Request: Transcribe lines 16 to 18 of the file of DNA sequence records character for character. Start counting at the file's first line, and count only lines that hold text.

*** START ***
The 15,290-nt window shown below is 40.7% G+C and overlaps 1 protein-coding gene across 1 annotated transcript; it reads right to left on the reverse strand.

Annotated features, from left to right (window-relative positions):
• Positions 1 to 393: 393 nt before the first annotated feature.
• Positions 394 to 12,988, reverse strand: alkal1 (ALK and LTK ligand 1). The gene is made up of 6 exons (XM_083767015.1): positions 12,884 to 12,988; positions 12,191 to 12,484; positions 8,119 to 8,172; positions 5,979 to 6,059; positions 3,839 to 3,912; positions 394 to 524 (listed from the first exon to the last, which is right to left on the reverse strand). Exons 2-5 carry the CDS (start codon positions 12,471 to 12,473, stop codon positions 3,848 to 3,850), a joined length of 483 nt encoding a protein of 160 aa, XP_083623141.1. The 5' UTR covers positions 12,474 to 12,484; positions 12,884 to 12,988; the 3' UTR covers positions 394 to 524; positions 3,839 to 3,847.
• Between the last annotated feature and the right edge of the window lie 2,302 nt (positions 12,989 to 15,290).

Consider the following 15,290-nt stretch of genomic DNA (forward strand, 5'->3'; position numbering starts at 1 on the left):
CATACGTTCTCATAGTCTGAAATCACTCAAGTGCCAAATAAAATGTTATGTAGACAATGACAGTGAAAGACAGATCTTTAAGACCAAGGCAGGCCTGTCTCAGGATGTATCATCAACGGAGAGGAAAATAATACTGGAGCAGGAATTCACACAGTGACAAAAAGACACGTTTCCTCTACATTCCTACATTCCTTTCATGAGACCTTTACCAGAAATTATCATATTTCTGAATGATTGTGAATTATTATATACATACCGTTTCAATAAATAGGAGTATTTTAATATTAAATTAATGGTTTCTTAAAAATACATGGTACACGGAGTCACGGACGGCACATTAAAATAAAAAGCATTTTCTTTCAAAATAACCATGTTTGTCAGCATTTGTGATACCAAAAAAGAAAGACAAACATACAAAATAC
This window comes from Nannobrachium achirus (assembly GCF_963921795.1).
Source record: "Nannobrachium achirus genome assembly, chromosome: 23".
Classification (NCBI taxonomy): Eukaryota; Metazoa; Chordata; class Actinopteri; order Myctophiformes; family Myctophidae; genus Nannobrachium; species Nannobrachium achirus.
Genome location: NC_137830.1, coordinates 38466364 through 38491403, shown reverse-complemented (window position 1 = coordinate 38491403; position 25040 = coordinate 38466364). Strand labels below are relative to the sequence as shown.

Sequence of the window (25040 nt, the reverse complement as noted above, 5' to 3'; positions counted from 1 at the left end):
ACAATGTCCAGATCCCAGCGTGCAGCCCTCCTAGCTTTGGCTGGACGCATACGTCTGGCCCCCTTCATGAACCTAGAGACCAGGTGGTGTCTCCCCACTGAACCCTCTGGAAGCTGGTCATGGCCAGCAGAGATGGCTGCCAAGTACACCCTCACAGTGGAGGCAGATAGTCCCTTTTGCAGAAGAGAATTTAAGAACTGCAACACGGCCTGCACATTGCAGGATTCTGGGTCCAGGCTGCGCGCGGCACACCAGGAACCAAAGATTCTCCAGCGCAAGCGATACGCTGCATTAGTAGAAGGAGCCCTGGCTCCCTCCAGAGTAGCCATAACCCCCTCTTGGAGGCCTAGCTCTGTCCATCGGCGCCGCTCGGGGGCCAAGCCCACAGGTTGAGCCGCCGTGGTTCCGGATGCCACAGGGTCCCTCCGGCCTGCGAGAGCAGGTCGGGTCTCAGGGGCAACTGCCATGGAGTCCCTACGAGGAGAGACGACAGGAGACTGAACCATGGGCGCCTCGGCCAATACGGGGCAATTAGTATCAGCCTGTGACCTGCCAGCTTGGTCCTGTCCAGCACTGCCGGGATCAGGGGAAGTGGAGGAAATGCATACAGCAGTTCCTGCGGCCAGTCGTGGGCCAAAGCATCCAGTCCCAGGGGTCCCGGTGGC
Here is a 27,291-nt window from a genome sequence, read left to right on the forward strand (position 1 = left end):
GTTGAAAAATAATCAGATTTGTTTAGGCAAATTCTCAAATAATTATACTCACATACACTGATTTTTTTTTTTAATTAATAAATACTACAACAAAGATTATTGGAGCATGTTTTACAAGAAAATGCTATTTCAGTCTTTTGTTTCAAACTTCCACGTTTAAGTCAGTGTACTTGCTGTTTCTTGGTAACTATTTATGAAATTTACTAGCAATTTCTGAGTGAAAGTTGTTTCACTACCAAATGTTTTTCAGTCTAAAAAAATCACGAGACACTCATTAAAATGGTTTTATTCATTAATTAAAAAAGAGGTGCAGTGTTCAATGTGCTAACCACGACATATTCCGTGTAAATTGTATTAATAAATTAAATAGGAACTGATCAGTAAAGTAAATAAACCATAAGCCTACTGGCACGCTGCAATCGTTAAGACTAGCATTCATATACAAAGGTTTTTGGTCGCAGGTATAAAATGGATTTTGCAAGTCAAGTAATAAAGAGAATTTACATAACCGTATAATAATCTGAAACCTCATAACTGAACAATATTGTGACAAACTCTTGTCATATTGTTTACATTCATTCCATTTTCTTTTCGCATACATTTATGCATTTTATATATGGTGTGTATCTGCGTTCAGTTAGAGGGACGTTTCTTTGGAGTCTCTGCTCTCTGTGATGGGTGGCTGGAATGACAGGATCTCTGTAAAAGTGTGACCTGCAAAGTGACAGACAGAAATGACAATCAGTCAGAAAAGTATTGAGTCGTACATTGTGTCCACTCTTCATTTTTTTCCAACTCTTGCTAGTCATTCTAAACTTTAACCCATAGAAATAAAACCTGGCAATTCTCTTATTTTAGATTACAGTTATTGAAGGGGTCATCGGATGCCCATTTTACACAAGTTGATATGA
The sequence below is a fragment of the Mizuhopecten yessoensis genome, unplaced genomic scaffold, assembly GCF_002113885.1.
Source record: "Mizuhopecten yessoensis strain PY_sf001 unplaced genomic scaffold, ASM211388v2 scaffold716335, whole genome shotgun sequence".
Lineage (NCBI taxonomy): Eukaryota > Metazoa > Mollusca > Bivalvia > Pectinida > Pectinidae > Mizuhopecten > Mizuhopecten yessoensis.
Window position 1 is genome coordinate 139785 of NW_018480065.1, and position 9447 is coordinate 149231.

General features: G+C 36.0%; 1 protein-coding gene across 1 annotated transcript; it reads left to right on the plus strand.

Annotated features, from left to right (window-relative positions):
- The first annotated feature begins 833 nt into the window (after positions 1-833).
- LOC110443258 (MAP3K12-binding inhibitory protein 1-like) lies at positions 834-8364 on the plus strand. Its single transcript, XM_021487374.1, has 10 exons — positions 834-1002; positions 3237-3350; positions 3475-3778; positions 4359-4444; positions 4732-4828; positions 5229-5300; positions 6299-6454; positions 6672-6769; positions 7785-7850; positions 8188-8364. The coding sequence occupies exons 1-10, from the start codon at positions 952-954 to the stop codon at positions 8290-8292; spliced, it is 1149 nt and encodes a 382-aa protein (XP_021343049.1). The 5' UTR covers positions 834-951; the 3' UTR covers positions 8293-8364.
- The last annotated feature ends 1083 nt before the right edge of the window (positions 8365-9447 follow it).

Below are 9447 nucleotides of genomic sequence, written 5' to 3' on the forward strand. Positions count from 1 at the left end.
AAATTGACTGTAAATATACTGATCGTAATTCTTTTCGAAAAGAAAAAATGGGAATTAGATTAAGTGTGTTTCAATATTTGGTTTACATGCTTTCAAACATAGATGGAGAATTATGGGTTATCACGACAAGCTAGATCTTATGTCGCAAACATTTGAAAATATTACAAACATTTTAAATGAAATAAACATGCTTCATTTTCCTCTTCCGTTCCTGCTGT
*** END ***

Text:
The sequence below is a fragment of the Mizuhopecten yessoensis genome, unplaced genomic scaffold, assembly GCF_002113885.1.
Source record: "Mizuhopecten yessoensis strain PY_sf001 unplaced genomic scaffold, ASM211388v2 scaffold716335, whole genome shotgun sequence".
Lineage (NCBI taxonomy): Eukaryota > Metazoa > Mollusca > Bivalvia > Pectinida > Pectinidae > Mizuhopecten > Mizuhopecten yessoensis.